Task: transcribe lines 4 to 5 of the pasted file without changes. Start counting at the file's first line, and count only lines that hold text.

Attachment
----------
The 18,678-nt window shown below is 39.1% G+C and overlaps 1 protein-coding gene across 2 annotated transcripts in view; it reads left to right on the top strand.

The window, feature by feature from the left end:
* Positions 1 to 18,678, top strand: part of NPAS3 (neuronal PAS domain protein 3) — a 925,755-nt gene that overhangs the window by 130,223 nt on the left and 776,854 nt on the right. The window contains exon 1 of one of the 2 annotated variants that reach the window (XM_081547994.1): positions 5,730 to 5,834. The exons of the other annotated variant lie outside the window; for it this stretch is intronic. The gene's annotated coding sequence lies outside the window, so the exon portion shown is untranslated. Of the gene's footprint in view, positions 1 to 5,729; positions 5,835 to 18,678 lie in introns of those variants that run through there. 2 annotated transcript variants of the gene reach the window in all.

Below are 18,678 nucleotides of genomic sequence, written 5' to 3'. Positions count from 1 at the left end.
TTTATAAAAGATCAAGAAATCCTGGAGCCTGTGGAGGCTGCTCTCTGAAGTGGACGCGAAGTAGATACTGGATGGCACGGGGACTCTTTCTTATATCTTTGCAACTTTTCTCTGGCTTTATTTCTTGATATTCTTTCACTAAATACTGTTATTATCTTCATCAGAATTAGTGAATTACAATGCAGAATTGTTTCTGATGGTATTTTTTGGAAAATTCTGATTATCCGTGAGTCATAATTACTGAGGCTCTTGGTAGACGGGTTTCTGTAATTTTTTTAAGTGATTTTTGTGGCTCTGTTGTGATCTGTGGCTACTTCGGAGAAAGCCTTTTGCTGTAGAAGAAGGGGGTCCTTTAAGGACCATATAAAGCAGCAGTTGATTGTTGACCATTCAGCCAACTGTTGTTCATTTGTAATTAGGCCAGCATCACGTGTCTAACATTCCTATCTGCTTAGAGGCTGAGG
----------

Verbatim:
Below are 18,678 nucleotides of genomic sequence, written 5' to 3'. Positions count from 1 at the left end.
TTTATAAAAGATCAAGAAATCCTGGAGCCTGTGGAGGCTGCTCTCTGAAGTGGACGCGAAGTAGATACTGGATGGCACGGGGACTCTTTCTTATATCTTTGCAACTTTTCTCTGGCTTTATTTCTTGATATTCTTTCACTAAATACTGTTATTATCTTCATCAGAATTAGTGAATTACAATGCAGAATTGTTTCTGATGGTATTTTTTGGAAAATTCTGATTATCCGTGAGTCATAATTACTGAGGCTCTTGGTAGACGGGTTTCTGTAATTTTTTTAAGTGATTTTTGTGGCTCTGTTGTGATCTGTGGCTACTTCGGAGAAAGCCTTTTGCTGTAGAAGAAGGGGGTCCTTTAAGGACCATATAAAGCAGCAGTTGATTGTTGACCATTCAGCCAACTGTTGTTCATTTGTAATTAGGCCAGCATCACGTGTCTAACATTCCTATCTGCTTAGAGGCTGAGG